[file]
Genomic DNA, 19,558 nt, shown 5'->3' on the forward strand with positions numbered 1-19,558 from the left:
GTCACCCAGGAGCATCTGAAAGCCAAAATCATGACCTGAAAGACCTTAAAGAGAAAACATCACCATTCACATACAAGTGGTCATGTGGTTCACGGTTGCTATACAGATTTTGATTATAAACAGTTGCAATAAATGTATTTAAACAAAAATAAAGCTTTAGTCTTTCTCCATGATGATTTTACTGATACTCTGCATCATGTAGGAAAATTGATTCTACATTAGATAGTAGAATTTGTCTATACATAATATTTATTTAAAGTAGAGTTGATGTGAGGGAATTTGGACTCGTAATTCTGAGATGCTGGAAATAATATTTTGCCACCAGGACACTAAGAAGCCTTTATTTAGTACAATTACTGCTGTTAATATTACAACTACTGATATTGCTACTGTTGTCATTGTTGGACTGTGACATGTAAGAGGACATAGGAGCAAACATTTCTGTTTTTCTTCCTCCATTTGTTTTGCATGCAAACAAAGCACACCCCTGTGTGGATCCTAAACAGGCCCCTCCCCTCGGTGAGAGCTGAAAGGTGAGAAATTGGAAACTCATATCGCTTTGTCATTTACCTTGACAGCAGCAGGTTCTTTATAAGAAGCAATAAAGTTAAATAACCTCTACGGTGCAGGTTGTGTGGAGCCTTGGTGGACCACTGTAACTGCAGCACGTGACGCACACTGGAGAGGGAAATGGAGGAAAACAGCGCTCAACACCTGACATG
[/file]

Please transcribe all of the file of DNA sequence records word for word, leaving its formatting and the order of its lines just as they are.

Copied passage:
Genomic DNA, 19,558 nt, shown 5'->3' on the forward strand with positions numbered 1-19,558 from the left:
GTCACCCAGGAGCATCTGAAAGCCAAAATCATGACCTGAAAGACCTTAAAGAGAAAACATCACCATTCACATACAAGTGGTCATGTGGTTCACGGTTGCTATACAGATTTTGATTATAAACAGTTGCAATAAATGTATTTAAACAAAAATAAAGCTTTAGTCTTTCTCCATGATGATTTTACTGATACTCTGCATCATGTAGGAAAATTGATTCTACATTAGATAGTAGAATTTGTCTATACATAATATTTATTTAAAGTAGAGTTGATGTGAGGGAATTTGGACTCGTAATTCTGAGATGCTGGAAATAATATTTTGCCACCAGGACACTAAGAAGCCTTTATTTAGTACAATTACTGCTGTTAATATTACAACTACTGATATTGCTACTGTTGTCATTGTTGGACTGTGACATGTAAGAGGACATAGGAGCAAACATTTCTGTTTTTCTTCCTCCATTTGTTTTGCATGCAAACAAAGCACACCCCTGTGTGGATCCTAAACAGGCCCCTCCCCTCGGTGAGAGCTGAAAGGTGAGAAATTGGAAACTCATATCGCTTTGTCATTTACCTTGACAGCAGCAGGTTCTTTATAAGAAGCAATAAAGTTAAATAACCTCTACGGTGCAGGTTGTGTGGAGCCTTGGTGGACCACTGTAACTGCAGCACGTGACGCACACTGGAGAGGGAAATGGAGGAAAACAGCGCTCAACACCTGACATG